The main cooler is aimed at cooling the GPU itself, and isn’t capable of cooling the VRAM or VRM on its own. However, Raijintek includes additional copper and aluminum heatsinks for this purpose. Additionally, while Raijintek includes fan clips, users will need to provide their own fans.
The Morpheus 8057 is compatible with Nvidia’s RTX 20-series cards and AMD’s RX 5000-series. Future support for Nvidia’s upcoming Ampere and AMD’s RDNA 2 cards is likely up in the air. Raijintek hasn’t mentioned pricing or availability.
18:17 | Cox Still Promising to Reduce Latency in Games
Last year, Cox Communications announced it was working on a separate subscription called “Elite Gamer” that was aimed at reducing lag and ping times in games. On the surface, it sounded like Cox was basically introducing fast lanes (and to a certain extent, it still does), but this is something Cox expressly denies. So we’re clear, this is the same Cox that is currently throttling entire neighborhoods to deal with “excessive” internet usage.
At the time of announcement last year, Cox was trialing the service in Arizona. Now, after about a year of not hearing anything about it (we hoped it had died), it seems Cox is ready for a broad roll out. Cox is confident in the service, promising 32% less lag, if you believe that. Cox also touts fewer ping spikes and less jitter.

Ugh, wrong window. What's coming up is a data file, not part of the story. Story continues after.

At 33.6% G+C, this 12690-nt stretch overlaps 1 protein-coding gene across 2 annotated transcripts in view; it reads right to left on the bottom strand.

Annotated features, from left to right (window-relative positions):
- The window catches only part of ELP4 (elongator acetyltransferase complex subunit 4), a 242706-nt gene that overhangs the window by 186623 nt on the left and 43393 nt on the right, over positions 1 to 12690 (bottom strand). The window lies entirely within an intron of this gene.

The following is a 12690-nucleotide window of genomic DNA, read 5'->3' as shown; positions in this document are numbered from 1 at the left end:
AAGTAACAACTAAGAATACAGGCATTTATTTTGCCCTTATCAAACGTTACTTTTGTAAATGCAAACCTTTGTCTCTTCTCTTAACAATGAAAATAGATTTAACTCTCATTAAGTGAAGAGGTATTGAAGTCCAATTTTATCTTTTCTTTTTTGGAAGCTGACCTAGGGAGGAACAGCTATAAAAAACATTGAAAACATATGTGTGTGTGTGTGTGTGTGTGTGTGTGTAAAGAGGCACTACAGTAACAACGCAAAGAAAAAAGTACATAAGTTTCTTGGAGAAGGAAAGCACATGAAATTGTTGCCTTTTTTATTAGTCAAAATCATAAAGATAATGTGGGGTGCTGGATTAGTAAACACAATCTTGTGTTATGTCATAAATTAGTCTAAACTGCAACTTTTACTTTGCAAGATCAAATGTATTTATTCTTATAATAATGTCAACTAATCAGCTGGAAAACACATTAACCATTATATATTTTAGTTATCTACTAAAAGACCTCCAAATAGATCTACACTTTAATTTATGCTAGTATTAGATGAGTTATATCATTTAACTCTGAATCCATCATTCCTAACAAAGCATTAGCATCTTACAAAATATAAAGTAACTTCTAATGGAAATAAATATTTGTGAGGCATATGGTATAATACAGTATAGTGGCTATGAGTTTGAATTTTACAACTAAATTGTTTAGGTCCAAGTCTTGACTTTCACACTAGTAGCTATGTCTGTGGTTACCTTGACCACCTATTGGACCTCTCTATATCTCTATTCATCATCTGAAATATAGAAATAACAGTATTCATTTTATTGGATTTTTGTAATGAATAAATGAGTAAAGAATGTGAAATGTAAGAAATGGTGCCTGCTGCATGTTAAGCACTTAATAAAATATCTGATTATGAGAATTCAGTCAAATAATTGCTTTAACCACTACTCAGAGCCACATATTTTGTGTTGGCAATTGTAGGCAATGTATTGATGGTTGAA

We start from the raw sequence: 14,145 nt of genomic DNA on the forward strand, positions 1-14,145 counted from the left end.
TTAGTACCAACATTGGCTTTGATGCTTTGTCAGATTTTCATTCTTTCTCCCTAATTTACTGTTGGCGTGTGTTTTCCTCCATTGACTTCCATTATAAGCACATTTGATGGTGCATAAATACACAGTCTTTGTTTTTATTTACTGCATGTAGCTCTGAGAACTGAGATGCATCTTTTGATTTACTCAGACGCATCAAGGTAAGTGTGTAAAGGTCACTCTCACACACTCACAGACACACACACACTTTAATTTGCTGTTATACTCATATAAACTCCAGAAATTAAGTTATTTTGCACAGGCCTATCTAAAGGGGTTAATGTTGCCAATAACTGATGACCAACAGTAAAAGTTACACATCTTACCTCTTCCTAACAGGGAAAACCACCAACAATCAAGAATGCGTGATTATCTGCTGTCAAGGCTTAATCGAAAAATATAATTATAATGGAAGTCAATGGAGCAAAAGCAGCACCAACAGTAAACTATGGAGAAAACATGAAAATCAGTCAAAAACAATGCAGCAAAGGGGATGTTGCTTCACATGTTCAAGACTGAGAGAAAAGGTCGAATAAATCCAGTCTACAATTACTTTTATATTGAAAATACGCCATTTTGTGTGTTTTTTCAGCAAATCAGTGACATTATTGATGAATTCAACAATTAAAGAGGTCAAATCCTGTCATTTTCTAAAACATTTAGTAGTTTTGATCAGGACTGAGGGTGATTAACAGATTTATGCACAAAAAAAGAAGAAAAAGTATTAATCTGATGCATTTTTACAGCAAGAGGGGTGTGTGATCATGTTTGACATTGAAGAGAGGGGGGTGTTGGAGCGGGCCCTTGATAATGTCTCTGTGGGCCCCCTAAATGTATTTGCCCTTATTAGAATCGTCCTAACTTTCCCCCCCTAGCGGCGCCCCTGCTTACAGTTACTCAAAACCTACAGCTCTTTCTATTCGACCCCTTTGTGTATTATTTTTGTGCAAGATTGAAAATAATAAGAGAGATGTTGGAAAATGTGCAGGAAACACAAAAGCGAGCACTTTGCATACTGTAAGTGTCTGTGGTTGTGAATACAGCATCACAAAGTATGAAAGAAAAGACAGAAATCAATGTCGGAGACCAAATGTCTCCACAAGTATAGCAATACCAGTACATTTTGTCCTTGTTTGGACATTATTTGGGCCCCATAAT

According to Cox, “Elite Gamer is designed to use an intelligent server network to route your game connections more efficiently. To put it simply, when you are not using Elite Gamer, your game connection is treated the same as all the other traffic on your network. This means that, generally, the easiest path for the data is used, not the most efficient. It would be like taking the highway during rush hour because it’s easier to get to, rather than taking back roads when they would get you where you are going faster.”
Cox’s Elite Gamer will be included with certain plans for the first computer connections, with additional connections costing $5/mo. Otherwise, Cox will charge $7/mo for the first connection, and $5/mo for additional connections. As many have pointed out, what Cox is offering here looks like a rebranded version of WTFast. Many users aren’t sold on that service, either.
That latest development in the ongoing SMR saga sees Western Digital trotting out a new identifier within its WD Red line, known as WD Red Plus. The WD Red Plus line will exclusively use CMR technology, rather than SMR. Hopefully.